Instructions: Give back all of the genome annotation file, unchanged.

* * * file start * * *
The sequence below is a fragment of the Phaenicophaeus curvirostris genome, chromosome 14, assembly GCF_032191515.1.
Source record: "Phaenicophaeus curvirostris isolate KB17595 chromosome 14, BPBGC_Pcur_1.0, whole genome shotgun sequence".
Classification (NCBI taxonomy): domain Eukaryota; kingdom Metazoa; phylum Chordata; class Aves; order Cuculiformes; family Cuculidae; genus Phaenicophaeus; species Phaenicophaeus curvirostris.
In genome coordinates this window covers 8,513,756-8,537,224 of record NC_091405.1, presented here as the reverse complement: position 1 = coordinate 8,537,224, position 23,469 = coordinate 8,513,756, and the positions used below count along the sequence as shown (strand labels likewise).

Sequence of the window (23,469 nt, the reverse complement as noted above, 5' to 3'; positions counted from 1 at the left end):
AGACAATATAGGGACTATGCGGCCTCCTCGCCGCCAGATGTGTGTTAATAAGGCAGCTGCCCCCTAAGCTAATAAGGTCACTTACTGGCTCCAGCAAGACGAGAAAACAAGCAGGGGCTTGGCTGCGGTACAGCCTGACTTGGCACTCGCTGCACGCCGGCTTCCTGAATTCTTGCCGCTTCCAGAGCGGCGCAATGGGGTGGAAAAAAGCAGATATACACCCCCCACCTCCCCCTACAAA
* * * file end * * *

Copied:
The sequence below is a fragment of the Phaenicophaeus curvirostris genome, chromosome 14, assembly GCF_032191515.1.
Source record: "Phaenicophaeus curvirostris isolate KB17595 chromosome 14, BPBGC_Pcur_1.0, whole genome shotgun sequence".
Classification (NCBI taxonomy): domain Eukaryota; kingdom Metazoa; phylum Chordata; class Aves; order Cuculiformes; family Cuculidae; genus Phaenicophaeus; species Phaenicophaeus curvirostris.
In genome coordinates this window covers 8,513,756-8,537,224 of record NC_091405.1, presented here as the reverse complement: position 1 = coordinate 8,537,224, position 23,469 = coordinate 8,513,756, and the positions used below count along the sequence as shown (strand labels likewise).

Sequence of the window (23,469 nt, the reverse complement as noted above, 5' to 3'; positions counted from 1 at the left end):
AGACAATATAGGGACTATGCGGCCTCCTCGCCGCCAGATGTGTGTTAATAAGGCAGCTGCCCCCTAAGCTAATAAGGTCACTTACTGGCTCCAGCAAGACGAGAAAACAAGCAGGGGCTTGGCTGCGGTACAGCCTGACTTGGCACTCGCTGCACGCCGGCTTCCTGAATTCTTGCCGCTTCCAGAGCGGCGCAATGGGGTGGAAAAAAGCAGATATACACCCCCCACCTCCCCCTACAAA